At about 20 ms the WM08 indeed does have less latency/delay than the APTX LL at about 30 ms, but am hard pressed to be able actually perceive the difference between the two vs. even wired headphones. But APTX and non-APTX BT headphones are really not useable for detecting because of the 100 to 200+ ms delay. I like the WM08 for the ability to use any wired detecting headset but wish it used a 1/4" plug so an adapter wouldn't be necessary.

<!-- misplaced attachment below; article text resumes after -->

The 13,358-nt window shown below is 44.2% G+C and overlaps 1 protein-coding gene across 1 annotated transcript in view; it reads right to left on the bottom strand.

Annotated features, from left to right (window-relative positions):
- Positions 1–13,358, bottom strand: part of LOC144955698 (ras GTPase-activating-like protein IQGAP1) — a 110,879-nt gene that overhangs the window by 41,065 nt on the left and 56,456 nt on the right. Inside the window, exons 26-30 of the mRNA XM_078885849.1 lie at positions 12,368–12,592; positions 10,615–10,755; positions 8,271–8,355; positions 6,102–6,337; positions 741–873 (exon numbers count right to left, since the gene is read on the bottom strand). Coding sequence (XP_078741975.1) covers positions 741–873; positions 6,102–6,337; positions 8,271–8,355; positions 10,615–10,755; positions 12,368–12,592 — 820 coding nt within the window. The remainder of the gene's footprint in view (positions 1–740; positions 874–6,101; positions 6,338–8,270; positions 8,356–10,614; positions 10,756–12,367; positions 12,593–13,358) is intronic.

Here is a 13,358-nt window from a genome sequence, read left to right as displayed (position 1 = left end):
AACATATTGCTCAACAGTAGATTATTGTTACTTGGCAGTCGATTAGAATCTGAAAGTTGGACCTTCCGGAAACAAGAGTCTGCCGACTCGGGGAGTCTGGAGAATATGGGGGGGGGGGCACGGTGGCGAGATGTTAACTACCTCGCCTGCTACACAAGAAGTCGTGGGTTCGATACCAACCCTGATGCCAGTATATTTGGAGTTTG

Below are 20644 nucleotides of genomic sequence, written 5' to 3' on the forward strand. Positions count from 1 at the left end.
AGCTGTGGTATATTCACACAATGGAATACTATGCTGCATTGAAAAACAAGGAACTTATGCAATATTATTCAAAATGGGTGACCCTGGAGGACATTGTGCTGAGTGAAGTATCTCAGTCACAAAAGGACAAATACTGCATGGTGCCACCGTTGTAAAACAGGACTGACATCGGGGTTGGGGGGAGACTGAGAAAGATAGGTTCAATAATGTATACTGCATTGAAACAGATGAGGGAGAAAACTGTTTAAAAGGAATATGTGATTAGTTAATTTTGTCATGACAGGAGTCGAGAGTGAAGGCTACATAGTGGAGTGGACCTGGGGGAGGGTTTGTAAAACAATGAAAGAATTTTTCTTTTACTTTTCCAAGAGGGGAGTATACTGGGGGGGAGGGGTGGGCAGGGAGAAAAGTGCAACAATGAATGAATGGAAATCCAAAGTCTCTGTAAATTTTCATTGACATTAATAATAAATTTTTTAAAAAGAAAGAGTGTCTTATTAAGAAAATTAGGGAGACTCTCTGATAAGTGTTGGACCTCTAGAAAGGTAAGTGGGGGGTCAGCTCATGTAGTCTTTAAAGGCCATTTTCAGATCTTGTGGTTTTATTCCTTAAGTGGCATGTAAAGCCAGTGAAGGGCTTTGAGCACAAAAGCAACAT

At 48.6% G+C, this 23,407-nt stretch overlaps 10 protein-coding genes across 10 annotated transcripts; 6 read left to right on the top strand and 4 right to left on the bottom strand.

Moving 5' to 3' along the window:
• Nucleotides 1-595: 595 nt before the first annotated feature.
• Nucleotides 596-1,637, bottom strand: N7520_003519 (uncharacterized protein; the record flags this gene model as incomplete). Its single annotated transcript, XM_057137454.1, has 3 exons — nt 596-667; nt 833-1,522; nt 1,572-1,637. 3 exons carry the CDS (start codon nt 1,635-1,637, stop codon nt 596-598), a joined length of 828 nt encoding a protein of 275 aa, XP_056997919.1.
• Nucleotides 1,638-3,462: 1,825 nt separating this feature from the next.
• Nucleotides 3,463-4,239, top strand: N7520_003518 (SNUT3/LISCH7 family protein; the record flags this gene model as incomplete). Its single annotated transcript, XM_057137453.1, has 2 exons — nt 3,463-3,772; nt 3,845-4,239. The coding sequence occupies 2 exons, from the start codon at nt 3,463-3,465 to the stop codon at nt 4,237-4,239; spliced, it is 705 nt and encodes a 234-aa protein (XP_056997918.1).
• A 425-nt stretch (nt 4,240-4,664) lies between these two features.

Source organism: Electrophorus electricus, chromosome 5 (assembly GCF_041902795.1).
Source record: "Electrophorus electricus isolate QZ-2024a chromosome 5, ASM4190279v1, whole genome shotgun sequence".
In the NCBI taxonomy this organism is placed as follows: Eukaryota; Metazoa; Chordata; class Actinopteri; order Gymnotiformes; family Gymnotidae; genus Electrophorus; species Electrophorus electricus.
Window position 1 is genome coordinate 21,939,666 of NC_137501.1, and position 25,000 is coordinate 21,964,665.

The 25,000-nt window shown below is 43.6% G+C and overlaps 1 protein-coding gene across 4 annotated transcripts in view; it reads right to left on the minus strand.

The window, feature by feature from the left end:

7. Chase Goldman

    Hats Off To Minelab On Nox800 Headphones